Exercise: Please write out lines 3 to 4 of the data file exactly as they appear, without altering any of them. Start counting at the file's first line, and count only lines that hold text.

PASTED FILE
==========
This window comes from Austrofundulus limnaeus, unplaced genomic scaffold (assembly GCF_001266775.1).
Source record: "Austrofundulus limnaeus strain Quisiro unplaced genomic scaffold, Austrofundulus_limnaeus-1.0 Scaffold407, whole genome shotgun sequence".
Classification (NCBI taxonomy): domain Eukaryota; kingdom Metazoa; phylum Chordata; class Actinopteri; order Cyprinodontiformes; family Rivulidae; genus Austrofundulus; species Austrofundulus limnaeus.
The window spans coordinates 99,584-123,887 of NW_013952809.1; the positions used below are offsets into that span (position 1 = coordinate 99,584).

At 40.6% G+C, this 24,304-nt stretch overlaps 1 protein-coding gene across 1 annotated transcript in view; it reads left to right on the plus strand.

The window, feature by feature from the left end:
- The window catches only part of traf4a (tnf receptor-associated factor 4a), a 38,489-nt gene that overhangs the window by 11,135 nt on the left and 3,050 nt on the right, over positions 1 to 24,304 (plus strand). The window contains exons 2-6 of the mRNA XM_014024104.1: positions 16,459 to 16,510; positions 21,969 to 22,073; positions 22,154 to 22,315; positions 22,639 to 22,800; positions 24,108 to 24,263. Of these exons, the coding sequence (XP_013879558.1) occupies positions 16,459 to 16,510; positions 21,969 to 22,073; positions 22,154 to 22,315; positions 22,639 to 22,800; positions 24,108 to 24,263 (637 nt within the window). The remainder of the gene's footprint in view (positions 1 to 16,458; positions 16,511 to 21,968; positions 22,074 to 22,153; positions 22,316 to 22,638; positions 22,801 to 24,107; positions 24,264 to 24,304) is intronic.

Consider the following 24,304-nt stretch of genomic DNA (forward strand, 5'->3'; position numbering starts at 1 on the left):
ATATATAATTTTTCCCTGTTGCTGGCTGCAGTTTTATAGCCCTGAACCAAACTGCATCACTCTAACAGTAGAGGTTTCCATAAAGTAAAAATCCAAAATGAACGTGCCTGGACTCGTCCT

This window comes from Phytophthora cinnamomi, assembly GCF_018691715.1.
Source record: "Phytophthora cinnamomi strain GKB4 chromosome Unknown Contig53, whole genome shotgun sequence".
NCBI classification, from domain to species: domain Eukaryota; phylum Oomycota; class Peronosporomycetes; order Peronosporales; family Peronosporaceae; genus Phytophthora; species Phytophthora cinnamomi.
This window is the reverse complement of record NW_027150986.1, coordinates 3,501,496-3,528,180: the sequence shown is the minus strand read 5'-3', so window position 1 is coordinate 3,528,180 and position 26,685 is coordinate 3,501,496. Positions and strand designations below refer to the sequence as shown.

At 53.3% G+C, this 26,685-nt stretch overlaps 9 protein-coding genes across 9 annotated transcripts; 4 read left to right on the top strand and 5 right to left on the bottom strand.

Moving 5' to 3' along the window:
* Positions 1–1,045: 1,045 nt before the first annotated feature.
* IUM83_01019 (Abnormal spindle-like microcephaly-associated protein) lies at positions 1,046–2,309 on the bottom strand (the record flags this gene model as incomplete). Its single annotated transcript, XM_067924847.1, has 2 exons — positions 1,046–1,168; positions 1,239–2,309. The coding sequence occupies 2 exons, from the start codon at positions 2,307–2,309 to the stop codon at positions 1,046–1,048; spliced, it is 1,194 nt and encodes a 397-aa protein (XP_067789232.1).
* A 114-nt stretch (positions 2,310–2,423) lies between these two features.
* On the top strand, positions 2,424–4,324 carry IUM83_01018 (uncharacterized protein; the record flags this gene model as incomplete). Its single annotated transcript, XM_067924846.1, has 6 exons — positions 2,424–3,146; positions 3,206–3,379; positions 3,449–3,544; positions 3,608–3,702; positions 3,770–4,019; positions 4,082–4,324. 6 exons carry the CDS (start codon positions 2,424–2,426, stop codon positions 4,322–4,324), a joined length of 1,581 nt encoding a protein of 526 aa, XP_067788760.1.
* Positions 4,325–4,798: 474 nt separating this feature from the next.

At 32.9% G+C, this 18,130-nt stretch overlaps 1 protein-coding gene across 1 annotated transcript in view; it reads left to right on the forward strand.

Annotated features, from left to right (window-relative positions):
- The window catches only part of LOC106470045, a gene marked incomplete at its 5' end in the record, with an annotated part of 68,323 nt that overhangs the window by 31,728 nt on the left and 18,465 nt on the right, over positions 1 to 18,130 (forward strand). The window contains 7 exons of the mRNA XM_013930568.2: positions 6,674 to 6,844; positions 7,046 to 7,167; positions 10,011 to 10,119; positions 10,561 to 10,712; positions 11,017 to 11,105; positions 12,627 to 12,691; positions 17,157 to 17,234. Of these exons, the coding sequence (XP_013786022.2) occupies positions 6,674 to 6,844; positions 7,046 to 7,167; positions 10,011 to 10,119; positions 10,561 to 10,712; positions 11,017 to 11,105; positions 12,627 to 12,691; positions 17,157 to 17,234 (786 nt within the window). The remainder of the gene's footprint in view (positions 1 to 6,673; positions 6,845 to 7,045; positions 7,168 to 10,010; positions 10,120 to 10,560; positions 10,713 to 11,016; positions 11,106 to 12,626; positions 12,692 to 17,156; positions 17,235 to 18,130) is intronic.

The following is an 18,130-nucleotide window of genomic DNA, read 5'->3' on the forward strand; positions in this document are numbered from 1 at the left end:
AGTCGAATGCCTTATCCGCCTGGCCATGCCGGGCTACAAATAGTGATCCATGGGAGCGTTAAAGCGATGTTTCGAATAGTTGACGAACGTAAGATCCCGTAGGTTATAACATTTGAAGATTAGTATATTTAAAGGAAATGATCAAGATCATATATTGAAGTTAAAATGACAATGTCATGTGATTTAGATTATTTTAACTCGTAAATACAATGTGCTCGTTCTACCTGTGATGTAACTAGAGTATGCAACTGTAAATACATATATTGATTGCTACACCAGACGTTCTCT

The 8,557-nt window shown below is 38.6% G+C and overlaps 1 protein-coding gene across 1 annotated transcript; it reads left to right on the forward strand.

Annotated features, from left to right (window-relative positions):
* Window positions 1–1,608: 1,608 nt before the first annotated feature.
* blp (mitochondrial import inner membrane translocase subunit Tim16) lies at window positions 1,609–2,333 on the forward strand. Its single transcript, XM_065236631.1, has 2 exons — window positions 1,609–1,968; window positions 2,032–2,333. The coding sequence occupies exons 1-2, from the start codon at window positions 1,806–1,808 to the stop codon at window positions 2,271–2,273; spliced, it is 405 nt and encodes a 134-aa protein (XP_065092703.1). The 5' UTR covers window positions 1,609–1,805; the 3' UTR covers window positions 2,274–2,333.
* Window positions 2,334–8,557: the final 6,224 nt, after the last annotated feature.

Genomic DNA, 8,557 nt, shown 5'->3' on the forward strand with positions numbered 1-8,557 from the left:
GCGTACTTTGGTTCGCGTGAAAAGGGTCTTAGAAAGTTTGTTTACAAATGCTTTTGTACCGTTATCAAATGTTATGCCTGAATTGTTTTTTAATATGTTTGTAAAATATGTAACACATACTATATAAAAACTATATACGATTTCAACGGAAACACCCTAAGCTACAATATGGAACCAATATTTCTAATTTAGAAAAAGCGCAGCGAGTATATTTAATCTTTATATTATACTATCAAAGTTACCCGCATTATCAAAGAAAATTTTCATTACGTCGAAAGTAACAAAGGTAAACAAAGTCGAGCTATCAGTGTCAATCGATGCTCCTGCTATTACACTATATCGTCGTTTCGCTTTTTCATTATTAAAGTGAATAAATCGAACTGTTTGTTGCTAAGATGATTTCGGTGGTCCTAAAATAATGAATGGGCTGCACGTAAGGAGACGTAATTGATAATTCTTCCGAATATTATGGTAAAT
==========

Classification (NCBI taxonomy): domain Eukaryota; kingdom Metazoa; phylum Chordata; class Actinopteri; order Cyprinodontiformes; family Rivulidae; genus Austrofundulus; species Austrofundulus limnaeus.
The window spans coordinates 99,584-123,887 of NW_013952809.1; the positions used below are offsets into that span (position 1 = coordinate 99,584).